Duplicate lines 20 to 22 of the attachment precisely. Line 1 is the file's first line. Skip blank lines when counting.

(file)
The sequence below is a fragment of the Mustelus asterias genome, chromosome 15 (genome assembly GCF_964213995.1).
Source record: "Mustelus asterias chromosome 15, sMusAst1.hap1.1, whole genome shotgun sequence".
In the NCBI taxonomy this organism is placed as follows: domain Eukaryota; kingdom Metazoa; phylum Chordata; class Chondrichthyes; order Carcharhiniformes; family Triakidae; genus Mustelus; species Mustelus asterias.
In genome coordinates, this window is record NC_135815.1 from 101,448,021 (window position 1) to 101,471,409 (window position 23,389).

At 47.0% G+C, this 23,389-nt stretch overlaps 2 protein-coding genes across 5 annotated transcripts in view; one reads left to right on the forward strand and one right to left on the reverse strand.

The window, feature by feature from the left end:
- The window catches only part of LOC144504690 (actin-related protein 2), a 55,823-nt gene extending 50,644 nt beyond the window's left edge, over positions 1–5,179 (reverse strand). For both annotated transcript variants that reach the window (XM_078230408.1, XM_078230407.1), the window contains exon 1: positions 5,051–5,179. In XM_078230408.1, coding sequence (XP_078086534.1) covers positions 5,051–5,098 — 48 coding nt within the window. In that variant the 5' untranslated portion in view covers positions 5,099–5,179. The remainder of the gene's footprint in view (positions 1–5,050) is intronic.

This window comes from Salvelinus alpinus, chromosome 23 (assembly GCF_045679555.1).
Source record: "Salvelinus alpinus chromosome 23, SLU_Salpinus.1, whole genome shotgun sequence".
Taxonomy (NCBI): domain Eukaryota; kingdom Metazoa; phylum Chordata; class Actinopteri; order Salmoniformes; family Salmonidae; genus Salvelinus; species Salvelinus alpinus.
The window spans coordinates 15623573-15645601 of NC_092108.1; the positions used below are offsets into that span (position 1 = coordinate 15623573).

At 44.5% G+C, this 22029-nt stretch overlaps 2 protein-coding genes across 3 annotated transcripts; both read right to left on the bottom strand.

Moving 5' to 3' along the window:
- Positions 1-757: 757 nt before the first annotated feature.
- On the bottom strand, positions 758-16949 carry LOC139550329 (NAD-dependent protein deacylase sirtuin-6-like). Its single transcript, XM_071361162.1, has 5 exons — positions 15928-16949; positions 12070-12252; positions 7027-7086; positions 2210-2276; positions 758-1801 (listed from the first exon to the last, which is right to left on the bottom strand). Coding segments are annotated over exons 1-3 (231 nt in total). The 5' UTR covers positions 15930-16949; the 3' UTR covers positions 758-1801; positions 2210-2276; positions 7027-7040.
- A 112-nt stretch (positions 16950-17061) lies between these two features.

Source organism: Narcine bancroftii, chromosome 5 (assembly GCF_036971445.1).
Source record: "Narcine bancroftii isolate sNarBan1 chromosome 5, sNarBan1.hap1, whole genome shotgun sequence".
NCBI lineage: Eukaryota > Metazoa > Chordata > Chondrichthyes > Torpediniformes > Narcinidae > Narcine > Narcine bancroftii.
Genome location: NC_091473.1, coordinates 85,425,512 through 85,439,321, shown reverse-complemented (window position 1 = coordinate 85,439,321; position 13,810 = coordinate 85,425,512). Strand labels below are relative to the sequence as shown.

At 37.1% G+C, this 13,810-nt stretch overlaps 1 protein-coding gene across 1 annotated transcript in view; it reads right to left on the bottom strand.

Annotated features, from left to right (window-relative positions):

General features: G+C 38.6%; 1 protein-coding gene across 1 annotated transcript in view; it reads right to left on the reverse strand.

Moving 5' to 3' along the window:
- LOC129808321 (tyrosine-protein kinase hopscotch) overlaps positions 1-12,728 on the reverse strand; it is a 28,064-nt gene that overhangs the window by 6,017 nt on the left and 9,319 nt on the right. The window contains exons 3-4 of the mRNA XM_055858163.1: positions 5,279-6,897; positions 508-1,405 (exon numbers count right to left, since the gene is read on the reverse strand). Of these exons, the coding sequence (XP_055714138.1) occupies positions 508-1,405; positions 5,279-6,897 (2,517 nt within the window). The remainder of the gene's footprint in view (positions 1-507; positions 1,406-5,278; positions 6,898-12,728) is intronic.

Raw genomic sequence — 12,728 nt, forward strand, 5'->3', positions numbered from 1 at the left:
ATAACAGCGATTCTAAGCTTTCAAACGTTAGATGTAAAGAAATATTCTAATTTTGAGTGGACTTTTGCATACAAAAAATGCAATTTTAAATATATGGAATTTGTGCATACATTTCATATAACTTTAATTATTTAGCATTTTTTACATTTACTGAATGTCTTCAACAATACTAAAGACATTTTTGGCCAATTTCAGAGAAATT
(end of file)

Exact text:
Genome location: NC_091473.1, coordinates 85,425,512 through 85,439,321, shown reverse-complemented (window position 1 = coordinate 85,439,321; position 13,810 = coordinate 85,425,512). Strand labels below are relative to the sequence as shown.

At 37.1% G+C, this 13,810-nt stretch overlaps 1 protein-coding gene across 1 annotated transcript in view; it reads right to left on the bottom strand.

Annotated features, from left to right (window-relative positions):